Switzerland voted Sunday to allow same-sex marriage.
Earlier this month, thousands of people attended a high-spirited Pride parade in Zurich to support the legalization of same-sex marriage. They held up posters touting “Marriage for All” campaign slogans. They called for passage of the referendum that would grant gay and lesbian partners the same rights as heterosexual couples.
Following Sunday’s vote, all Western European countries except Italy allow same-sex marriage.
Ahead of the vote, opinion polls indicated more than 60% of the electorate supported the proposal. The head of the Marriage for all Campaign, Olga Baranova, was confident of victory.
“Switzerland is quite a conservative country; we cannot forget it. But we have to say that for the last 20 years, people in Switzerland changed their mind completely on LGBT issues. So now people in Switzerland are ready for the same-sex marriage,” said Baranova.
The Swiss government has endorsed the Marriage for All referendum. However, churches and right-wing political parties in this conservative, rich Alpine country oppose it. They claim legalizing same-sex marriage would undermine traditional family values.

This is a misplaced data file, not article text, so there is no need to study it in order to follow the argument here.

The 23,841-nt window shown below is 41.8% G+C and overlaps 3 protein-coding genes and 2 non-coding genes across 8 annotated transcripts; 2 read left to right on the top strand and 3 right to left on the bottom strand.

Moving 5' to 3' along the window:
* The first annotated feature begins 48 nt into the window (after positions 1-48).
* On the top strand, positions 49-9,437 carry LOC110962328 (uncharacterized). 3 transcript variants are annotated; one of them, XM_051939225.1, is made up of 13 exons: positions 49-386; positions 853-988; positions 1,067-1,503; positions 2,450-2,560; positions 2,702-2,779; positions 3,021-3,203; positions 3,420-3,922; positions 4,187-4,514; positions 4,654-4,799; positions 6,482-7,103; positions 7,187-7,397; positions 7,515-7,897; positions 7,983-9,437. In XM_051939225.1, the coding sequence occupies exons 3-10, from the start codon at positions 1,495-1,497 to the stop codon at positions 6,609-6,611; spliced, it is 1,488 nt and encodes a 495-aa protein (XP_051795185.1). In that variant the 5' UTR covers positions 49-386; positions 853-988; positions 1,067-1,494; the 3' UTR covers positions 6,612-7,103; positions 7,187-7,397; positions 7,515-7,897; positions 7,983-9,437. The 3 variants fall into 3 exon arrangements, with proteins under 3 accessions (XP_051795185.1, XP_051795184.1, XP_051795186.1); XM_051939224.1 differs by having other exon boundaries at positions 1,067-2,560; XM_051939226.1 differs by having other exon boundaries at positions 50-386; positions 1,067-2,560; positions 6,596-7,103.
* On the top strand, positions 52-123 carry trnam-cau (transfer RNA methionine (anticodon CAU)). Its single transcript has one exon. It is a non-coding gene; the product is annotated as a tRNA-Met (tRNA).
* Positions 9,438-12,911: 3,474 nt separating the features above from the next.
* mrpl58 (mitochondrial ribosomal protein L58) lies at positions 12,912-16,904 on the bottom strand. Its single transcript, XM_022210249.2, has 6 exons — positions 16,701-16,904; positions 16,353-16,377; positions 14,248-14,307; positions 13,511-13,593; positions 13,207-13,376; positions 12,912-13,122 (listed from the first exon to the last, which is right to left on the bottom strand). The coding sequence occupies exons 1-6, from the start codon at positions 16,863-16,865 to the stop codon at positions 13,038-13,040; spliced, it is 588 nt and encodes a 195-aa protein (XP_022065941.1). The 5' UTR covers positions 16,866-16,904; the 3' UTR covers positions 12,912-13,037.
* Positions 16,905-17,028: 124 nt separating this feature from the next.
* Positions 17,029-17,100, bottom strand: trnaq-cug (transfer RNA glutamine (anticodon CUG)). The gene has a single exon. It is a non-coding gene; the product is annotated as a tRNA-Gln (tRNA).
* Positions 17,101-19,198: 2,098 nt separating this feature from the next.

With the proposal approved by voters, law, lesbian and gay couples could adopt children, something they cannot legally could not do before. It also grants easier access to sperm donations to lesbian couples who would want to start a family. Opponents say this would deny children their right to a father, as the identity of the sperm donor could not be revealed until the child reaches the age of 18.
Opponents vow they will not abandon this issue even with the passage of the same-sex referendum. They note only 50,000 signatures of Swiss citizens are needed to get any matter on the ballot, in this highly democratized country.